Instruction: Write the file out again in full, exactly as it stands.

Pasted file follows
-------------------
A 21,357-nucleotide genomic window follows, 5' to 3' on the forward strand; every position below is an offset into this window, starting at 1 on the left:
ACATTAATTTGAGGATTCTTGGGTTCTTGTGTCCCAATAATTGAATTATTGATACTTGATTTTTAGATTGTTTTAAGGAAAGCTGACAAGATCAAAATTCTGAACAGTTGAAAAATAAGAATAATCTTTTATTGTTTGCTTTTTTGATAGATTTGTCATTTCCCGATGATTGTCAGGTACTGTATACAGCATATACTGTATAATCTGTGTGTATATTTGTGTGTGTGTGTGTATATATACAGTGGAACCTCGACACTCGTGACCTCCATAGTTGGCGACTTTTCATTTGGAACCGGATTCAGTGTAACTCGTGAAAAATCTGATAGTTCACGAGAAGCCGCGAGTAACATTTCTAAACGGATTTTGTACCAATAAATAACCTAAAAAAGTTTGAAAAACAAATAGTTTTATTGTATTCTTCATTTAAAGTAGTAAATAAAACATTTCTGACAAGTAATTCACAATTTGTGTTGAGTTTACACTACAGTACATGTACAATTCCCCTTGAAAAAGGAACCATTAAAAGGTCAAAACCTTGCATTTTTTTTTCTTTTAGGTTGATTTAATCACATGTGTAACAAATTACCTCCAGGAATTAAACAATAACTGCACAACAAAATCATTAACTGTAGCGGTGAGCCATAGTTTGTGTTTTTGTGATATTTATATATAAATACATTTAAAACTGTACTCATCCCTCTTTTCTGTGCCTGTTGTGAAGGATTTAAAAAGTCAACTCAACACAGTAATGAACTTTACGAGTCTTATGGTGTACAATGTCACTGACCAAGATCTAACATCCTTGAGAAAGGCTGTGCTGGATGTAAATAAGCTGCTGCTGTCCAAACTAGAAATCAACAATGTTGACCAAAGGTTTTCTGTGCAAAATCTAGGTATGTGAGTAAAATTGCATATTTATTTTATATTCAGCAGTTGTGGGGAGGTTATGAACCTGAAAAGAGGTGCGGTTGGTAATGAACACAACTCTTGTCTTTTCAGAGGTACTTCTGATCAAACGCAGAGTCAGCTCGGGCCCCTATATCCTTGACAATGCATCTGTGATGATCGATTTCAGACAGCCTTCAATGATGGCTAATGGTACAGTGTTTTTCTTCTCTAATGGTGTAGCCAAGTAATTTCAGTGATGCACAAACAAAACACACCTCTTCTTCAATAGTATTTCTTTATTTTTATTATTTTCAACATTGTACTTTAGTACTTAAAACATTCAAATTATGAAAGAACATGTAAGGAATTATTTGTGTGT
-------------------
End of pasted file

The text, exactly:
A 21,357-nucleotide genomic window follows, 5' to 3' on the forward strand; every position below is an offset into this window, starting at 1 on the left:
ACATTAATTTGAGGATTCTTGGGTTCTTGTGTCCCAATAATTGAATTATTGATACTTGATTTTTAGATTGTTTTAAGGAAAGCTGACAAGATCAAAATTCTGAACAGTTGAAAAATAAGAATAATCTTTTATTGTTTGCTTTTTTGATAGATTTGTCATTTCCCGATGATTGTCAGGTACTGTATACAGCATATACTGTATAATCTGTGTGTATATTTGTGTGTGTGTGTGTATATATACAGTGGAACCTCGACACTCGTGACCTCCATAGTTGGCGACTTTTCATTTGGAACCGGATTCAGTGTAACTCGTGAAAAATCTGATAGTTCACGAGAAGCCGCGAGTAACATTTCTAAACGGATTTTGTACCAATAAATAACCTAAAAAAGTTTGAAAAACAAATAGTTTTATTGTATTCTTCATTTAAAGTAGTAAATAAAACATTTCTGACAAGTAATTCACAATTTGTGTTGAGTTTACACTACAGTACATGTACAATTCCCCTTGAAAAAGGAACCATTAAAAGGTCAAAACCTTGCATTTTTTTTTCTTTTAGGTTGATTTAATCACATGTGTAACAAATTACCTCCAGGAATTAAACAATAACTGCACAACAAAATCATTAACTGTAGCGGTGAGCCATAGTTTGTGTTTTTGTGATATTTATATATAAATACATTTAAAACTGTACTCATCCCTCTTTTCTGTGCCTGTTGTGAAGGATTTAAAAAGTCAACTCAACACAGTAATGAACTTTACGAGTCTTATGGTGTACAATGTCACTGACCAAGATCTAACATCCTTGAGAAAGGCTGTGCTGGATGTAAATAAGCTGCTGCTGTCCAAACTAGAAATCAACAATGTTGACCAAAGGTTTTCTGTGCAAAATCTAGGTATGTGAGTAAAATTGCATATTTATTTTATATTCAGCAGTTGTGGGGAGGTTATGAACCTGAAAAGAGGTGCGGTTGGTAATGAACACAACTCTTGTCTTTTCAGAGGTACTTCTGATCAAACGCAGAGTCAGCTCGGGCCCCTATATCCTTGACAATGCATCTGTGATGATCGATTTCAGACAGCCTTCAATGATGGCTAATGGTACAGTGTTTTTCTTCTCTAATGGTGTAGCCAAGTAATTTCAGTGATGCACAAACAAAACACACCTCTTCTTCAATAGTATTTCTTTATTTTTATTATTTTCAACATTGTACTTTAGTACTTAAAACATTCAAATTATGAAAGAACATGTAAGGAATTATTTGTGTGT